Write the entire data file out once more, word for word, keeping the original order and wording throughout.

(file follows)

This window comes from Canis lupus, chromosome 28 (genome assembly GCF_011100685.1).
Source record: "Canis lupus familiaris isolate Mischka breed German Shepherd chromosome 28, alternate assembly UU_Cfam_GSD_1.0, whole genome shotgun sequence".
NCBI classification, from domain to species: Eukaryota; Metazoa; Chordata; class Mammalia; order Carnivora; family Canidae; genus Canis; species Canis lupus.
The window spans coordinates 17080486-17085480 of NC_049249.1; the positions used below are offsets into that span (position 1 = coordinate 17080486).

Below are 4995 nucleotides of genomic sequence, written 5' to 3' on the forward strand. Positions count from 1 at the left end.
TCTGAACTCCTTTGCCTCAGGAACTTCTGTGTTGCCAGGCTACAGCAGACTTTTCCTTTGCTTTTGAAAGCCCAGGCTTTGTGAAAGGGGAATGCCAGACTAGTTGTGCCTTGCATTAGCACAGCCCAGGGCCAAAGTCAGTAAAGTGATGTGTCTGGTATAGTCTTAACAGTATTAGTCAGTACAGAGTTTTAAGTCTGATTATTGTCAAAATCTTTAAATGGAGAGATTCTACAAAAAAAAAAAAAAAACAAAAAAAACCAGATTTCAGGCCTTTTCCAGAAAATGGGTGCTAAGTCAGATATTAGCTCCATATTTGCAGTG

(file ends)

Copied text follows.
This window comes from Canis lupus, chromosome 28 (genome assembly GCF_011100685.1).
Source record: "Canis lupus familiaris isolate Mischka breed German Shepherd chromosome 28, alternate assembly UU_Cfam_GSD_1.0, whole genome shotgun sequence".
NCBI classification, from domain to species: Eukaryota; Metazoa; Chordata; class Mammalia; order Carnivora; family Canidae; genus Canis; species Canis lupus.
The window spans coordinates 17080486-17085480 of NC_049249.1; the positions used below are offsets into that span (position 1 = coordinate 17080486).

Below are 4995 nucleotides of genomic sequence, written 5' to 3' on the forward strand. Positions count from 1 at the left end.
TCTGAACTCCTTTGCCTCAGGAACTTCTGTGTTGCCAGGCTACAGCAGACTTTTCCTTTGCTTTTGAAAGCCCAGGCTTTGTGAAAGGGGAATGCCAGACTAGTTGTGCCTTGCATTAGCACAGCCCAGGGCCAAAGTCAGTAAAGTGATGTGTCTGGTATAGTCTTAACAGTATTAGTCAGTACAGAGTTTTAAGTCTGATTATTGTCAAAATCTTTAAATGGAGAGATTCTACAAAAAAAAAAAAAAAACAAAAAAAACCAGATTTCAGGCCTTTTCCAGAAAATGGGTGCTAAGTCAGATATTAGCTCCATATTTGCAGTG